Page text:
Let’s look at an example – Standard Bank, which is the largest bank in Africa, based in South Africa. A few years ago, the IT team at Standard Bank hosted a hackathon – asking people from other teams to come with their business problems and build solutions to solve those. A young business analyst named Vanessa, and two of her colleagues, noticed that ATM maintenance was not going well.
If someone noticed an ATM was broken or dirty they would call it in; this would then get written on a clipboard attached to the wall. A worker would then call in for the next job and the team answering the phones would work through all the clipboards to find what was geographically closest to where the service rep was calling from. There was no intelligence being applied to decide which jobs were more important, and time was being wasted trying to match up workers with the jobs. Standard Bank was losing millions of dollars by not having workers in the right place at the right time.
So Vanessa is at this hackathon and stumbles upon Power Apps; within two days of the hackathon she and her two colleagues have built an app that lets anyone in the company log an ATM issue. The app sends that info to a central data store (in this case, a simple SharePoint list) and the ATM maintenance workers can then open a different app which shows them what work is to be done. The original app matches the worker and the issue and puts it in their queue; prioritising broken ATMs and those close by to minimise time wasted. Once they finish the job, they check it off in the app and it’s recorded on the SharePoint list as done!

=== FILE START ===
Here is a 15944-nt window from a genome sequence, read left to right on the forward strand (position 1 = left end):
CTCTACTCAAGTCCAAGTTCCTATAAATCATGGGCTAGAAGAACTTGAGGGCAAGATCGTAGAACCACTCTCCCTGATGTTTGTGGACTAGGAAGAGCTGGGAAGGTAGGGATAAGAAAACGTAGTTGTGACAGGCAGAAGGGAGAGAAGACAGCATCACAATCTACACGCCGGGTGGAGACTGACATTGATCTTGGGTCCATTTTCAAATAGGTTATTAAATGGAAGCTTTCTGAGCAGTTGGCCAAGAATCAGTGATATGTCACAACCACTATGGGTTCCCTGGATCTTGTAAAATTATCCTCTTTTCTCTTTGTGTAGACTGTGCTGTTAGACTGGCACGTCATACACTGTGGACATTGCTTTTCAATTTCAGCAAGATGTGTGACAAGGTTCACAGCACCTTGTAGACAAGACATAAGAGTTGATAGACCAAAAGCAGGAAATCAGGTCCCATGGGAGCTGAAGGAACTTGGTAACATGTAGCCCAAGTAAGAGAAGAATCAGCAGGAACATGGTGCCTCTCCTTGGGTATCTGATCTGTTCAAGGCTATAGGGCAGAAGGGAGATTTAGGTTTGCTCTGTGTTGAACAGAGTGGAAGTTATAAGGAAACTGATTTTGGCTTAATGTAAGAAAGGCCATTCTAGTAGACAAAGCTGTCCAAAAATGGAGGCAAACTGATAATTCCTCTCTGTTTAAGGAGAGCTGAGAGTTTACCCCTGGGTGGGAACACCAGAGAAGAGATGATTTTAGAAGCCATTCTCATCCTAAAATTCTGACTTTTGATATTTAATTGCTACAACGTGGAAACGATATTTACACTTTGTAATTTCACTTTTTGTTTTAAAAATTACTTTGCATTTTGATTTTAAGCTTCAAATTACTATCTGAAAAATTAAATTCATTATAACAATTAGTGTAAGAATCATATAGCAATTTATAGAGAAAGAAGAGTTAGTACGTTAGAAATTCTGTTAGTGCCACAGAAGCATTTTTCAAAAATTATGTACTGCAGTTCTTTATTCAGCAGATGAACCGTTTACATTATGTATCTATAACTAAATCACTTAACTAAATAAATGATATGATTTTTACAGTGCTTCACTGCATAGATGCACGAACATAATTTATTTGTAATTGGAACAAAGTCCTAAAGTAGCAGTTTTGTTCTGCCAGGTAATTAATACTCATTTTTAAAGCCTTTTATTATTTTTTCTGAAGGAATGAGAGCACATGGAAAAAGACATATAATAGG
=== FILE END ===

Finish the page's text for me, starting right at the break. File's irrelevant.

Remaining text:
2. Power Automate
Power Automate (previously called Flow) quickly automates business workflows. For example, Dona uses Power Automate in her Prima Dona fashion business to notify the appropriate tailor (via text message) that an order has been placed on the website. At Deptive, we use Power Automate for support notification text messages and process assignment notifications in Teams – ensuring we can respond quickly.
Businesses are able to cut down on manual jobs to increase efficiency and speed up how quickly they can deliver services and products. Power Automate has flows for business processes, automation, and basic Robotic Process Automation (RPA).
Dona’s keen to tell hero stories of businesses using Power Automate – so if you’ve got a test case that could work, reach out to her on LinkedIn!
3. Power Virtual Agents